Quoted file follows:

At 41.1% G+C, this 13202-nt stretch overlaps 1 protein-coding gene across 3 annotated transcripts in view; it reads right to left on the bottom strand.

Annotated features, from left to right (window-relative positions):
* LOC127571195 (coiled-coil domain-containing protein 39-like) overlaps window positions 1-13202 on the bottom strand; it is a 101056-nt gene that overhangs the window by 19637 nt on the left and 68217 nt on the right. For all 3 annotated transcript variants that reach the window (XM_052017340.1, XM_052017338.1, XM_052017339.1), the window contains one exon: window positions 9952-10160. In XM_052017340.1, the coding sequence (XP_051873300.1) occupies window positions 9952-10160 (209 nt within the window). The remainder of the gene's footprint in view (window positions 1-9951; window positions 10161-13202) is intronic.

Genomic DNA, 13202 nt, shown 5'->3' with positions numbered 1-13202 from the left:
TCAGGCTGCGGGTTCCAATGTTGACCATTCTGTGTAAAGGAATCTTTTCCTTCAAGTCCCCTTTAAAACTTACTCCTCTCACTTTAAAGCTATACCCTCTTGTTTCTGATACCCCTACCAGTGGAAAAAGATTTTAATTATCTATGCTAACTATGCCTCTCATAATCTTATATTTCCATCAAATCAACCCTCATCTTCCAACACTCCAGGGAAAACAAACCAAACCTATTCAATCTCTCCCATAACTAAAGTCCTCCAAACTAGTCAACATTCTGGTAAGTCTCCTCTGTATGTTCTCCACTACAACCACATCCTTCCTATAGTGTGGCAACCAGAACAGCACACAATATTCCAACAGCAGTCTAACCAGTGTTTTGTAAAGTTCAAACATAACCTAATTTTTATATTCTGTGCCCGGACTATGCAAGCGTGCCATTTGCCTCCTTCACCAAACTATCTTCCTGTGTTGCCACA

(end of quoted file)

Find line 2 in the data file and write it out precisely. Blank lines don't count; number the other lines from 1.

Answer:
Annotated features, from left to right (window-relative positions):